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Building A Better Database

Microsoft's new analytical software is designed to help administrators configure their SQL Server databases and build better database apps.
Microsoft has developed analytical software to help database administrators configure their SQL Server databases, build better database applications, and enforce data-management policies. A beta release of the Best Practices Analyzer software, unveiled at this week's Professional Association for SQL Server user conference in Seattle, is available on Microsoft's Web site.

Best Practices Analyzer is the result of a tighter relationship between Microsoft's SQL Server support and development teams, says Gordon Mangione, SQL Server VP. The software includes best practices and recommendations from both Microsoft developers and leading SQL Server users about database usage and administration. The configuration recommendations include tips on database availability, backup and recovery, and performance management.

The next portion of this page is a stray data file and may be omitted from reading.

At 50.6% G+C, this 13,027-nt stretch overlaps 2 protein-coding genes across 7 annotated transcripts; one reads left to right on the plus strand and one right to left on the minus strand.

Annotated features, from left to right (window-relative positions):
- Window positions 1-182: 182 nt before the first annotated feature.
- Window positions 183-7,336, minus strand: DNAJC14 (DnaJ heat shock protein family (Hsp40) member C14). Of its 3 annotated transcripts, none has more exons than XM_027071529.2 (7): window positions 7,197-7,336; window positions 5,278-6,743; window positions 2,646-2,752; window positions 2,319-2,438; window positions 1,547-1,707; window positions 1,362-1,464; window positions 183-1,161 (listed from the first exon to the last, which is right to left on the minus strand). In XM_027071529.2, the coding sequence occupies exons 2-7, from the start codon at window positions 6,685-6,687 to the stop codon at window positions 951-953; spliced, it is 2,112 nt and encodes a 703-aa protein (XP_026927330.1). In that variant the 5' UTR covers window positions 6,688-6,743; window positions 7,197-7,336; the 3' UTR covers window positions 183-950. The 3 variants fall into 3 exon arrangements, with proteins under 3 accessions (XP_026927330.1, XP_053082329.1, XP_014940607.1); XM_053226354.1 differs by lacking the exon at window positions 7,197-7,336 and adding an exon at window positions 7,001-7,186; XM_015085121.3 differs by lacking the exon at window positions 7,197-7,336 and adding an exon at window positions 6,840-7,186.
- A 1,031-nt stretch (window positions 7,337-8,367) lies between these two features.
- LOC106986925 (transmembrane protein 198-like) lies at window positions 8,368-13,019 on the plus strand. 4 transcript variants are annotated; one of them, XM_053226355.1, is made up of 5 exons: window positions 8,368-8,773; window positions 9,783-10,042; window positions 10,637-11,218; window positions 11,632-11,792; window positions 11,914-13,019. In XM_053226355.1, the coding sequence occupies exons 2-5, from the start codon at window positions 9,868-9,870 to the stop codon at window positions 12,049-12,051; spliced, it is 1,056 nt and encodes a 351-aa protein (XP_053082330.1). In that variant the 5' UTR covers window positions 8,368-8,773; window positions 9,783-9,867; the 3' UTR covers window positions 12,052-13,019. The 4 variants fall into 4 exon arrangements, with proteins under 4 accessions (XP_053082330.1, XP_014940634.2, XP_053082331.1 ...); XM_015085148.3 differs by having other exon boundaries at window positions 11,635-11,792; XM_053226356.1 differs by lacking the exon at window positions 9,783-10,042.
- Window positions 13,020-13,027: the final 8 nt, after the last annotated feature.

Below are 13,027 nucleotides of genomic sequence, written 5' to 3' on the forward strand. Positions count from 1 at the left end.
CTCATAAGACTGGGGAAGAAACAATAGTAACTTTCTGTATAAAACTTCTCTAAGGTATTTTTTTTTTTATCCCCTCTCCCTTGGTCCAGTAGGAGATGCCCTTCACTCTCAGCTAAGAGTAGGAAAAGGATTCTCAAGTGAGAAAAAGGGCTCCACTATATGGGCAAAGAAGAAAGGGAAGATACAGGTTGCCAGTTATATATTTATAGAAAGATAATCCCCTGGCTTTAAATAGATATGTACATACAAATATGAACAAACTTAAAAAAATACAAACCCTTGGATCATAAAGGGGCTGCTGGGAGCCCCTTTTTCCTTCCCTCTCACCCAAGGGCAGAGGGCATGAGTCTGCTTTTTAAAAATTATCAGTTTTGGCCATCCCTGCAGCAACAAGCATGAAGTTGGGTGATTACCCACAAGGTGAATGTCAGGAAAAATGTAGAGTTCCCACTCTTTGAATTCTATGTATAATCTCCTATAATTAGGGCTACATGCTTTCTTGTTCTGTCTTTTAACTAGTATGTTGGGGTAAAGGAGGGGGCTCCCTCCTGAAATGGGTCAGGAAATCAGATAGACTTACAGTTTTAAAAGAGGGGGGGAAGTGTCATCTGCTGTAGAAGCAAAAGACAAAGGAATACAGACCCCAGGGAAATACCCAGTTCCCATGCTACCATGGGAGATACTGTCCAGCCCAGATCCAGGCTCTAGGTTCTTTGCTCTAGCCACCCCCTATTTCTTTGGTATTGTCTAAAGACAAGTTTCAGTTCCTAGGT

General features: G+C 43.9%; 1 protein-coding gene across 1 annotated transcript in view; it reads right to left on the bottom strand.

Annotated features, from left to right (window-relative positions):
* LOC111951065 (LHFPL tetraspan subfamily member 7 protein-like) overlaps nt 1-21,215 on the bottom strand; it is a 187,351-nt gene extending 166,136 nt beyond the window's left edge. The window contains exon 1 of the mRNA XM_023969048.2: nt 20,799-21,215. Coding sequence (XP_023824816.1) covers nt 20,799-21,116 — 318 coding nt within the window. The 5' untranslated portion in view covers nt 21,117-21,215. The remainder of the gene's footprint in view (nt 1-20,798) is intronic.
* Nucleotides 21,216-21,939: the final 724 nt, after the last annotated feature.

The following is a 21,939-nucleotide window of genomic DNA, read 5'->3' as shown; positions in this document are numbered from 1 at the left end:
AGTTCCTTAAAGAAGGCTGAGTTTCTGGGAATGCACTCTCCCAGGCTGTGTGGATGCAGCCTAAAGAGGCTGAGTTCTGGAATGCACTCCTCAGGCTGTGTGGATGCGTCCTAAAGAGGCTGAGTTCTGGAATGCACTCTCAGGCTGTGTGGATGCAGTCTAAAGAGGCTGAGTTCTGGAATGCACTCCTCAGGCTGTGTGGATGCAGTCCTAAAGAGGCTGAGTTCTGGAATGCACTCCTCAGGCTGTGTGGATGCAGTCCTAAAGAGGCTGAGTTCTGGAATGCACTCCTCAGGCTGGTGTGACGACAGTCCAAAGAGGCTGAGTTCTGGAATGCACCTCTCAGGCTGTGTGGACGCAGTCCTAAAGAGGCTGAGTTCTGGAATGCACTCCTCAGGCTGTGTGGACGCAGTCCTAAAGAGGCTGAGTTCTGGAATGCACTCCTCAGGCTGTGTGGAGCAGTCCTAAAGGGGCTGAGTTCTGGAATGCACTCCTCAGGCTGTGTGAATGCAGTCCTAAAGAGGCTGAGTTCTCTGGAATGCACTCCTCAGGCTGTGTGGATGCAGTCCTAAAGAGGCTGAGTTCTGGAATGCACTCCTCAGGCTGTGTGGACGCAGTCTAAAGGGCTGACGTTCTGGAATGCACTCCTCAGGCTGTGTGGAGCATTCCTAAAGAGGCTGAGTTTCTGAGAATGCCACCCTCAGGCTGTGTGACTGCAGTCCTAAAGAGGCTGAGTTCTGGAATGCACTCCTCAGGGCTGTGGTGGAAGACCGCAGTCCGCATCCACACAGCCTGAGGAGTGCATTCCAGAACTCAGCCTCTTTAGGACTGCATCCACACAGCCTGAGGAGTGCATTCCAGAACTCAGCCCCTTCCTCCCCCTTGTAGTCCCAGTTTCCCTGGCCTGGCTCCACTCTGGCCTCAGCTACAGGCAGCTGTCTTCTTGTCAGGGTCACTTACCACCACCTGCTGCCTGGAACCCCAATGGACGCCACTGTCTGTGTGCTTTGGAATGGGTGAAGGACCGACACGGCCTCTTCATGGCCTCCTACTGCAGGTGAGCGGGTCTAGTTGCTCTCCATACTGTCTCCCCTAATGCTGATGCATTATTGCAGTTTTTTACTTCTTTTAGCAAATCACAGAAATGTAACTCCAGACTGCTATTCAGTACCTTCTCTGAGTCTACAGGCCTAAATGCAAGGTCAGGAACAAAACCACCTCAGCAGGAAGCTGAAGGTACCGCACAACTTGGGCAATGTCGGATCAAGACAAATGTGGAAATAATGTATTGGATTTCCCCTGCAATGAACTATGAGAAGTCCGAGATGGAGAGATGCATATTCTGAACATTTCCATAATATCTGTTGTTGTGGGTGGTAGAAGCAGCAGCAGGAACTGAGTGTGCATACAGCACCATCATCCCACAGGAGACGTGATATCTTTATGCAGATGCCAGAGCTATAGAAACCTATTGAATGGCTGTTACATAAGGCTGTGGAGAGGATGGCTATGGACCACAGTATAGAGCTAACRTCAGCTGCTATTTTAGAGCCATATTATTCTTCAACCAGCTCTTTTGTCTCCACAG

The nearly 2,000 conference attendees were treated to briefings about new features in the Yukon release of SQL Server that's now in beta at 10,000 customer sites and is expected to be generally available by the end of next year. Yukon will feature a complete redesign of its data-transformation services, the database's built-in data movement and transformation technology. A second Yukon beta is due next spring.

Attendees also saw demonstrations of the new reporting capabilities that will be available for SQL Server 2000 by January and, in a more extensive form, in Yukon. "The customer demand for this is just huge," Mangione says. "We've got 200 customers dying to go into production with it."

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